This itinerary is dedicated to a peculiar area of our peninsula. In fact, we have reserved a long way to the Republic of San Marino. As we know it is geographically outside from our national borders, but being surrounded entirely by the italian territory. That’s why considering the wonders the place offers we could not help but visit it. Another destination of this itinerary, no less important and suggestive, was San Leo: a delightful hamlet "lying down" on a Valmarecchia rock spur in the province of Rimini in Emilia Romagna.
As soon as we entered in San Marino, it was literally impossible not to be taken aback by the charm of this delightful hamlet that stands out "perched" on top of Monte Titano, a mountainous relief of the Tuscany-Romagna Apennines. An ancient residential complex that features spectacular monuments and places of historical interest.
And on the top of Mount Titano are the three rocks, also called three towers: the first is called Rocca or Guaita, the second Cesta or Fratta and the third is named Montale.
Tip: dedicate a whole day to the visit of the Three Towers, you will not be disappointed!
The first Tower (also known as Rocca or Guaita) is the largest, and also the oldest of the three rocks dominating the City of San Marino. The tower is protected by an outer wall and an inner wall: the outer wall, crowned by impressive merlature and reinforced by large corner angular towers was already part of the first section of walls built to defend the city; the interior is the oldest and is accessible through a lovely raised entrance.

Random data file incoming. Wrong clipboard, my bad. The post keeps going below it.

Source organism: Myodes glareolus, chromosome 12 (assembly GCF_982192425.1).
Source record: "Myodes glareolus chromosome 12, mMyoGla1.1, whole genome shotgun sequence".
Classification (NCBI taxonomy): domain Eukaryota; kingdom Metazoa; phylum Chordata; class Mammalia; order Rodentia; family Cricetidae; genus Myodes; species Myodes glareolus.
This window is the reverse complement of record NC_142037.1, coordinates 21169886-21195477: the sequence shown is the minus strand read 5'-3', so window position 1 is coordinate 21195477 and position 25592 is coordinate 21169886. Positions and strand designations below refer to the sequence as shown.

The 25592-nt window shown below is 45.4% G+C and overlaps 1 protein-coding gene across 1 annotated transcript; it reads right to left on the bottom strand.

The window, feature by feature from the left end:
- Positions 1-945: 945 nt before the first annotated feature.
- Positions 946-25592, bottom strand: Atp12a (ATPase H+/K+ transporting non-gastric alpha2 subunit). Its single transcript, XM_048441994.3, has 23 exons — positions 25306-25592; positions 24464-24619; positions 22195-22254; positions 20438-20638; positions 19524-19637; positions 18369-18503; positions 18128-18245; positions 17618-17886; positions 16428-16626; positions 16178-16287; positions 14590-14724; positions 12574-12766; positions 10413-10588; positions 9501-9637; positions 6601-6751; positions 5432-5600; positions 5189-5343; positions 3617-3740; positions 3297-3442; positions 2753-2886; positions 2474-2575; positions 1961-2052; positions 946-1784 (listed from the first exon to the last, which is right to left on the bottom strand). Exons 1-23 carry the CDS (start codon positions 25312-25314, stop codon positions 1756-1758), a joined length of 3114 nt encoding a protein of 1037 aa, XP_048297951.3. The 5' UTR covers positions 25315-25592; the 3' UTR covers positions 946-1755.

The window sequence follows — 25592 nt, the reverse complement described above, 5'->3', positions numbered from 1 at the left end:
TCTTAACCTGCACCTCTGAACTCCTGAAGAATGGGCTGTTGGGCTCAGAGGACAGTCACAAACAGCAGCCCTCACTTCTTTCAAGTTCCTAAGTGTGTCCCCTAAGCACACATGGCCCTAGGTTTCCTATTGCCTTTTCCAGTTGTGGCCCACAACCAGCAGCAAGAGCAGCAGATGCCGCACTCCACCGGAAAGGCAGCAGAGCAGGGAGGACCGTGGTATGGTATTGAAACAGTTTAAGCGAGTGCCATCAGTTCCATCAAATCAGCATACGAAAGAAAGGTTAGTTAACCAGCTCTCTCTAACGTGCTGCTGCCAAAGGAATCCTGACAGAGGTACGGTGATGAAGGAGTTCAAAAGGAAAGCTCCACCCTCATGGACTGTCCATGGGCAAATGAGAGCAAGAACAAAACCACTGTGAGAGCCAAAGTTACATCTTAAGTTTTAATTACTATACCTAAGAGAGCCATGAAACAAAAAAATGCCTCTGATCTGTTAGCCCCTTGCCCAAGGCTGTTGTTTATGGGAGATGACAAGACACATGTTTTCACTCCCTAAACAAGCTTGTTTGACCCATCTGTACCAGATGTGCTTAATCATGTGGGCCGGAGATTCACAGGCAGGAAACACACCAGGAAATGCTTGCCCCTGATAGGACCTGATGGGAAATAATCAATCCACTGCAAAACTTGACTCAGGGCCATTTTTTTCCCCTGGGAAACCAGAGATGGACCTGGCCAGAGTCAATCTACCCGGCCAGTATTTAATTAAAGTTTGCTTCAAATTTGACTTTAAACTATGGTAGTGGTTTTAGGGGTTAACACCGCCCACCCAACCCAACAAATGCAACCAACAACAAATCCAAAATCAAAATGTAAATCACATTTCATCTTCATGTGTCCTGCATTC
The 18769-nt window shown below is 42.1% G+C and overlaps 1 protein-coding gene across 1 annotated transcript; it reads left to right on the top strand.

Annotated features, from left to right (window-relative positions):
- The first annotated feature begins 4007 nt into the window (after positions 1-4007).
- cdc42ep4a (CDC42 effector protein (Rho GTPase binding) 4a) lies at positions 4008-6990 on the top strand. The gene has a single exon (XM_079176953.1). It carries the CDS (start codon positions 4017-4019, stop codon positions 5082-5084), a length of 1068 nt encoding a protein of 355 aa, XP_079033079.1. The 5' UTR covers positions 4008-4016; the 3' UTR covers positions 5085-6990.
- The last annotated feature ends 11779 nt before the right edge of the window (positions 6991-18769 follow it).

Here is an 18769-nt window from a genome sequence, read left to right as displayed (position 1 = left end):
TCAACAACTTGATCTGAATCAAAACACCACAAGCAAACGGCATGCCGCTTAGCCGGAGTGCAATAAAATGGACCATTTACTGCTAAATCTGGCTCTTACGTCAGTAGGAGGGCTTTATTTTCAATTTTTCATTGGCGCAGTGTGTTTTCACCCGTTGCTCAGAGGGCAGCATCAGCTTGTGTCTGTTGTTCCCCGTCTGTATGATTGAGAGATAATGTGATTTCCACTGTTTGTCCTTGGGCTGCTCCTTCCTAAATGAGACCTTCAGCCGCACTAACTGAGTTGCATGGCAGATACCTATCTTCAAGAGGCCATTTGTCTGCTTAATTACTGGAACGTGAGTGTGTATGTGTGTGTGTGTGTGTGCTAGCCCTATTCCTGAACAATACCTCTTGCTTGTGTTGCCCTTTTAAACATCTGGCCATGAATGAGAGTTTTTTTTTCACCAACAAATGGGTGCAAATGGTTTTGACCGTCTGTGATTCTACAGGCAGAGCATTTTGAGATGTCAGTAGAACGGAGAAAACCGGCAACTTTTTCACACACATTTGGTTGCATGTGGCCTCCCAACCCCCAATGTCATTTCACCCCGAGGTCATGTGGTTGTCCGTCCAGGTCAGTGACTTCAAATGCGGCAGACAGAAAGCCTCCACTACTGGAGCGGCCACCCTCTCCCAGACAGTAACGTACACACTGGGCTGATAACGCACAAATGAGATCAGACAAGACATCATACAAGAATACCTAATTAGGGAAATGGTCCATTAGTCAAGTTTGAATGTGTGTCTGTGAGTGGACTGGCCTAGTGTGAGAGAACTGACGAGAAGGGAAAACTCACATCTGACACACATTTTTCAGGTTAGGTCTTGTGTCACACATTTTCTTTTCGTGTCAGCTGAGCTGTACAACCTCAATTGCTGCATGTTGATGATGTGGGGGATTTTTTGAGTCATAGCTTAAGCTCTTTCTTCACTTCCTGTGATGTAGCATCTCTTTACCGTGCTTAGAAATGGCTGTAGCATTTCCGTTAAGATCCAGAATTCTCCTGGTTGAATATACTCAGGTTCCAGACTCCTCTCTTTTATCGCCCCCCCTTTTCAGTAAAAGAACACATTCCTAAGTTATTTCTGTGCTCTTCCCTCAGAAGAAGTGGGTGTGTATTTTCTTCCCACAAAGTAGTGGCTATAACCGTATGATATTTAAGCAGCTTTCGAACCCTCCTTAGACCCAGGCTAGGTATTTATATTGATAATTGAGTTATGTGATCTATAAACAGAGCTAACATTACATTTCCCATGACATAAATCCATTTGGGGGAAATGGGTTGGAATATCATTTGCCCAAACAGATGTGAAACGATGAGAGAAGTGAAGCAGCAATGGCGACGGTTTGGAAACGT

The latter encloses within it the Torre Campanaria, the Tower of the Pen and the lodges of the legions, later converted into prisons. All places are to be visited!
The peculiarity of this beautiful tower, with pentagonal planes, is that it has no foundation as it rests directly on the rock of the mountain. A Baroque emblem of the Republic, taken from the old Public Palace, adorns the front door while in the courtyard are placed some pieces of artillery, two mortars donated by King Vittorio Emanuele II and two cannons with which the Guard of Rocca shoots during holiday days, gift of Vittorio Emanuele III. A real journey into history!
The second, Tower Cesta, also known as Cesta or Fratta, rises on the highest summit of Mount Titano and its primeval nucleus was used as a watch tower since roman times.
IIn 1320 it was equipped with another wall and a series of fortifications that constitute the second defensive line of the city. The door through which it is possible to access inside, was opened in the 16th century and rebuilt in 1596 as is evident from the engraving present on the sides of the emblem of the Republic.
This tower still has the appearance that distinguishes the medieval towers with opening where men were pushed down the walls in case of attack and the typical balestriere. For lovers of medieval times this could be compared to a corner of paradise!
The Cesta Tower, moreover, is the home of an interesting museum of ancient weapons, where about 700 specimens of weapons belonging to different typologies and times of construction are exposed.
Exposition spreads among four different halls and houses some important specimens of armors, guns weapons, firearms, spades, flints or experimental weapons of the nineteenth century. Very interesting.